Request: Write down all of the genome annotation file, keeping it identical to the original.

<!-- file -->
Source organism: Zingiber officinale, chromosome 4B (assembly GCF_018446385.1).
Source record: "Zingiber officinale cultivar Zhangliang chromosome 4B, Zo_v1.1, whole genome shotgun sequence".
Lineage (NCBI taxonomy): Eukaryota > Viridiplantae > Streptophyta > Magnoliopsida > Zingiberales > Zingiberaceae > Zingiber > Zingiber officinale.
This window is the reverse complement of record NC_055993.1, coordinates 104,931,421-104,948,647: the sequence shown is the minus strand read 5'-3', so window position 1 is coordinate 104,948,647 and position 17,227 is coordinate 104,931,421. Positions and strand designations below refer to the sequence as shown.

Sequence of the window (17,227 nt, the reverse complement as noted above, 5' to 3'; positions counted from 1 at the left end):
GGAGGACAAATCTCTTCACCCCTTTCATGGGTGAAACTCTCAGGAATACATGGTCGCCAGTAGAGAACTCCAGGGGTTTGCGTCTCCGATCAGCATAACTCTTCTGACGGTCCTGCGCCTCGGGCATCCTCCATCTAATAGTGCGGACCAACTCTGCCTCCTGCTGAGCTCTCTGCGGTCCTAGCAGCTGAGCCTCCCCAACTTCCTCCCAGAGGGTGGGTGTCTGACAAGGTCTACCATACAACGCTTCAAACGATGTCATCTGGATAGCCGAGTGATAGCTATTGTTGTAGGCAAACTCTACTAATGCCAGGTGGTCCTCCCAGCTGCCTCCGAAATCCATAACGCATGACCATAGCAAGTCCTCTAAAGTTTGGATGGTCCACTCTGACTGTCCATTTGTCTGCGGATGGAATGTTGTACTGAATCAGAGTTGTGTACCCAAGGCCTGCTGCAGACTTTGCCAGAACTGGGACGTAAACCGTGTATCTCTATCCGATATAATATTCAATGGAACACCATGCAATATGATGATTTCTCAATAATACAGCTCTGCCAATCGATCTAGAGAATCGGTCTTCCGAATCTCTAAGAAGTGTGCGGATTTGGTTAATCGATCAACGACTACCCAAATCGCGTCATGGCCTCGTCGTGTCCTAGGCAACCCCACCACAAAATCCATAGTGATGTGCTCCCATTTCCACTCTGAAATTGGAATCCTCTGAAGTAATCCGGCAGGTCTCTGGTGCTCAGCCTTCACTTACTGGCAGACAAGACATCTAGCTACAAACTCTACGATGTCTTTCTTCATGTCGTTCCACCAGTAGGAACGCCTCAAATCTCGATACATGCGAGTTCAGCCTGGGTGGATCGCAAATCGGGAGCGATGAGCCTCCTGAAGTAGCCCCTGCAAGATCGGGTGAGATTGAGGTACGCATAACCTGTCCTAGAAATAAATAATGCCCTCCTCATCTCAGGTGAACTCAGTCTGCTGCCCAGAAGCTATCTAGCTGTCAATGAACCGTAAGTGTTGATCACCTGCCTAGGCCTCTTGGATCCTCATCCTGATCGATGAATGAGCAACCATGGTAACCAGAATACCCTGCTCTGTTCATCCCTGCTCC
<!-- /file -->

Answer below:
Source organism: Zingiber officinale, chromosome 4B (assembly GCF_018446385.1).
Source record: "Zingiber officinale cultivar Zhangliang chromosome 4B, Zo_v1.1, whole genome shotgun sequence".
Lineage (NCBI taxonomy): Eukaryota > Viridiplantae > Streptophyta > Magnoliopsida > Zingiberales > Zingiberaceae > Zingiber > Zingiber officinale.
This window is the reverse complement of record NC_055993.1, coordinates 104,931,421-104,948,647: the sequence shown is the minus strand read 5'-3', so window position 1 is coordinate 104,948,647 and position 17,227 is coordinate 104,931,421. Positions and strand designations below refer to the sequence as shown.

Sequence of the window (17,227 nt, the reverse complement as noted above, 5' to 3'; positions counted from 1 at the left end):
GGAGGACAAATCTCTTCACCCCTTTCATGGGTGAAACTCTCAGGAATACATGGTCGCCAGTAGAGAACTCCAGGGGTTTGCGTCTCCGATCAGCATAACTCTTCTGACGGTCCTGCGCCTCGGGCATCCTCCATCTAATAGTGCGGACCAACTCTGCCTCCTGCTGAGCTCTCTGCGGTCCTAGCAGCTGAGCCTCCCCAACTTCCTCCCAGAGGGTGGGTGTCTGACAAGGTCTACCATACAACGCTTCAAACGATGTCATCTGGATAGCCGAGTGATAGCTATTGTTGTAGGCAAACTCTACTAATGCCAGGTGGTCCTCCCAGCTGCCTCCGAAATCCATAACGCATGACCATAGCAAGTCCTCTAAAGTTTGGATGGTCCACTCTGACTGTCCATTTGTCTGCGGATGGAATGTTGTACTGAATCAGAGTTGTGTACCCAAGGCCTGCTGCAGACTTTGCCAGAACTGGGACGTAAACCGTGTATCTCTATCCGATATAATATTCAATGGAACACCATGCAATATGATGATTTCTCAATAATACAGCTCTGCCAATCGATCTAGAGAATCGGTCTTCCGAATCTCTAAGAAGTGTGCGGATTTGGTTAATCGATCAACGACTACCCAAATCGCGTCATGGCCTCGTCGTGTCCTAGGCAACCCCACCACAAAATCCATAGTGATGTGCTCCCATTTCCACTCTGAAATTGGAATCCTCTGAAGTAATCCGGCAGGTCTCTGGTGCTCAGCCTTCACTTACTGGCAGACAAGACATCTAGCTACAAACTCTACGATGTCTTTCTTCATGTCGTTCCACCAGTAGGAACGCCTCAAATCTCGATACATGCGAGTTCAGCCTGGGTGGATCGCAAATCGGGAGCGATGAGCCTCCTGAAGTAGCCCCTGCAAGATCGGGTGAGATTGAGGTACGCATAACCTGTCCTAGAAATAAATAATGCCCTCCTCATCTCAGGTGAACTCAGTCTGCTGCCCAGAAGCTATCTAGCTGTCAATGAACCGTAAGTGTTGATCACCTGCCTAGGCCTCTTGGATCCTCATCCTGATCGATGAATGAGCAACCATGGTAACCAGAATACCCTGCTCTGTTCATCCCTGCTCC